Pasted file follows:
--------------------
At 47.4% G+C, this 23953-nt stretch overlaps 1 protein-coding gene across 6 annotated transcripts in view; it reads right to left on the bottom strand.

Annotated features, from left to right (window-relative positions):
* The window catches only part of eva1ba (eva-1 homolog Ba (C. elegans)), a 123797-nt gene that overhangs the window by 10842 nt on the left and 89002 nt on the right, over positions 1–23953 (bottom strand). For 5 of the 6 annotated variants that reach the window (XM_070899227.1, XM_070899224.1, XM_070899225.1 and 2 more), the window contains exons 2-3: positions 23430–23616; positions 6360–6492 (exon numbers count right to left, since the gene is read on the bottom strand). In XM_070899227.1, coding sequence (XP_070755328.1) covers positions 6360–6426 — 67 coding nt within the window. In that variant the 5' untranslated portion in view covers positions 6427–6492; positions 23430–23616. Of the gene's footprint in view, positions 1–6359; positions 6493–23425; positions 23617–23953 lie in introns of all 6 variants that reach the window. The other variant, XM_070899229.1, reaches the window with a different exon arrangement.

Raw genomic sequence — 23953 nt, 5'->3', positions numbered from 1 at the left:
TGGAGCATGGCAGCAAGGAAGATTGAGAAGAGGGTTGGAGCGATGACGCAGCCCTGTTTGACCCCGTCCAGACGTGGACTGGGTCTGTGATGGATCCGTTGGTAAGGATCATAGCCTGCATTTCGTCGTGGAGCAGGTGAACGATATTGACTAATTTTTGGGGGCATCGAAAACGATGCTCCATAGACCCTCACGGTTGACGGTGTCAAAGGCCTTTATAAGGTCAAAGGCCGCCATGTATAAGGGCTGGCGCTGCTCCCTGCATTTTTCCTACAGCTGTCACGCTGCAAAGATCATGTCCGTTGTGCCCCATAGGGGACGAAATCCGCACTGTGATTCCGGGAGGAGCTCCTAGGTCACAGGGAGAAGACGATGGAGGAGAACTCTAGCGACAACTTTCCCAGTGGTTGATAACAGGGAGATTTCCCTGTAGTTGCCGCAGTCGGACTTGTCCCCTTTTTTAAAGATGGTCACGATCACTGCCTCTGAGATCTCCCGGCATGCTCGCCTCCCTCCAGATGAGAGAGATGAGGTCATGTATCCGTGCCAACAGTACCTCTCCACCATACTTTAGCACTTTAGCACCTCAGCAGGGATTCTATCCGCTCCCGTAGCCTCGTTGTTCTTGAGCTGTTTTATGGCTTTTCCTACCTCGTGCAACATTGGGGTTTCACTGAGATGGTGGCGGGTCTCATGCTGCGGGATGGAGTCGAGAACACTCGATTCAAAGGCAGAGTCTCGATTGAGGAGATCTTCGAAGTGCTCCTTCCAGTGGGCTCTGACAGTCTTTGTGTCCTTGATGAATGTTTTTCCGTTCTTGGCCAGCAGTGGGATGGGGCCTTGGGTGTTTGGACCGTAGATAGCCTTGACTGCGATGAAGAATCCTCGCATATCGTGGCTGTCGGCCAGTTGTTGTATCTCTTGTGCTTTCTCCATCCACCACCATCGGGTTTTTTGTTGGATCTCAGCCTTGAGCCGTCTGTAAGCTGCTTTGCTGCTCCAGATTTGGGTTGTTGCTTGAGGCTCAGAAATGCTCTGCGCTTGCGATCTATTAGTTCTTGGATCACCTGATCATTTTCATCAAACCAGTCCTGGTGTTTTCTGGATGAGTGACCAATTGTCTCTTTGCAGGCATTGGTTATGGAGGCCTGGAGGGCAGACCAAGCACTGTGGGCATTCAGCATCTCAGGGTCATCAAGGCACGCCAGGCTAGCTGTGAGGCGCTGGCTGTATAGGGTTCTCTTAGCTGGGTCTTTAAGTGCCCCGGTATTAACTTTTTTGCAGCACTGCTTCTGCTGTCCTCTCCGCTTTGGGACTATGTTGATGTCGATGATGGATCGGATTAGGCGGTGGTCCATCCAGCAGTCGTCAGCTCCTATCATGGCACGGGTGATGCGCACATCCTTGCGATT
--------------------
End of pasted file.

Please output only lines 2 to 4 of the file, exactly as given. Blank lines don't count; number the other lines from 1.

Annotated features, from left to right (window-relative positions):
* The window catches only part of eva1ba (eva-1 homolog Ba (C. elegans)), a 123797-nt gene that overhangs the window by 10842 nt on the left and 89002 nt on the right, over positions 1–23953 (bottom strand). For 5 of the 6 annotated variants that reach the window (XM_070899227.1, XM_070899224.1, XM_070899225.1 and 2 more), the window contains exons 2-3: positions 23430–23616; positions 6360–6492 (exon numbers count right to left, since the gene is read on the bottom strand). In XM_070899227.1, coding sequence (XP_070755328.1) covers positions 6360–6426 — 67 coding nt within the window. In that variant the 5' untranslated portion in view covers positions 6427–6492; positions 23430–23616. Of the gene's footprint in view, positions 1–6359; positions 6493–23425; positions 23617–23953 lie in introns of all 6 variants that reach the window. The other variant, XM_070899229.1, reaches the window with a different exon arrangement.

Raw genomic sequence — 23953 nt, 5'->3', positions numbered from 1 at the left: